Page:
Here’s how to structure the ACIF to encourage innovation and widespread adoption by colleges around the country.

Organize the fund like the National Infrastructure Bank

The National Infrastructure Bank model was designed to help the federal government make strategic investments in infrastructure. The purpose: to enhance the current state-driven funding model with an ability to single out projects that will add to national productivity, security, and quality of life.

The ACIF would benefit from a design that is intended to be scalable at a national level from the very beginning. The fund should set aside resources (or plan to get more) for scaling projects in addition to funding innovation and experimentation. Too often, federal funds are invested in demonstration projects that never leave the pilot stage. We need to change that.

Competitive grants must be open source

The structure of the ACIF grant process should take a page from Proctor & Gamble’s “Connect and Develop” initiative, which opens up its research and development operations to scientists, suppliers, customers, and even competitors all over the world. P&G’s open-source R&D program acknowledges that innovation is a cross-disciplinary and cross-organizational process that encourages cutting-edge product development.

Similarly, the ACIF could structure its granting process to encourage nonprofit groups, businesses, and public agencies to partner with colleges to demonstrate working adults can get past classic college barriers and work-a-day hurdles to earn a college degree. So-called career pathways projects adopted by some states and communities, for example, allow working adults to transition easily between noncredit and for-credit coursework, which reduces the costs of education. So, too, would co-registration between community-based programs and community colleges through co-registration. These are the kinds of new ideas that could emerge from an innovative competitive-grants process.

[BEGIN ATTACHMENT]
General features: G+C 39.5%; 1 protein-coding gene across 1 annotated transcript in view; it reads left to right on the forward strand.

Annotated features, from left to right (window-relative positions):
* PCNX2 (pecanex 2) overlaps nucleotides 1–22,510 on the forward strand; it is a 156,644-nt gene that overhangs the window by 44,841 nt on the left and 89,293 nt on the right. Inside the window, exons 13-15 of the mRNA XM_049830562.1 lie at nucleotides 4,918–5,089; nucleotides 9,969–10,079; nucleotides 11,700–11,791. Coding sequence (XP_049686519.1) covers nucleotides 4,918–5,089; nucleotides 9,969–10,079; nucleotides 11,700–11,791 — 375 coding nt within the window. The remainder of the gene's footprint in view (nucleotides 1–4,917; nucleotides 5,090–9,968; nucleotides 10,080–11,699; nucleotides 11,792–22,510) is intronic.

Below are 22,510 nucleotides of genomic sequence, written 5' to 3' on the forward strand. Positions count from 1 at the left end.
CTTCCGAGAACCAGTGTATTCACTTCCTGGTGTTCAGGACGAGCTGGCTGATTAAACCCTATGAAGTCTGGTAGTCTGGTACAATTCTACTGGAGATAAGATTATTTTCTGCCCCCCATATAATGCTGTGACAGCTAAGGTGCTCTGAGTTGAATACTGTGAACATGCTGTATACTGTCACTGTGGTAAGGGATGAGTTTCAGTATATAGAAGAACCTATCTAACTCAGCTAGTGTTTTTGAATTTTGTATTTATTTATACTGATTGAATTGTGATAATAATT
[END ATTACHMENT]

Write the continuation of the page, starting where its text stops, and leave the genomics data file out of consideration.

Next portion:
Transform current business models in postsecondary education

So much great work that goes into helping working Americans be successful happens at the margins of postsecondary institutions. These innovations—such as IvyTech Community College of Indiana’s College for Working Adults, which customizes courses, scheduling, peer learning groups, developmental education, and consistent branding to help working students be successful—are emerging around the country but are difficult to test and expand without more resources. Consequently, these education innovations are relegated to the noncredit course work, making it difficult for working adults to get college credit.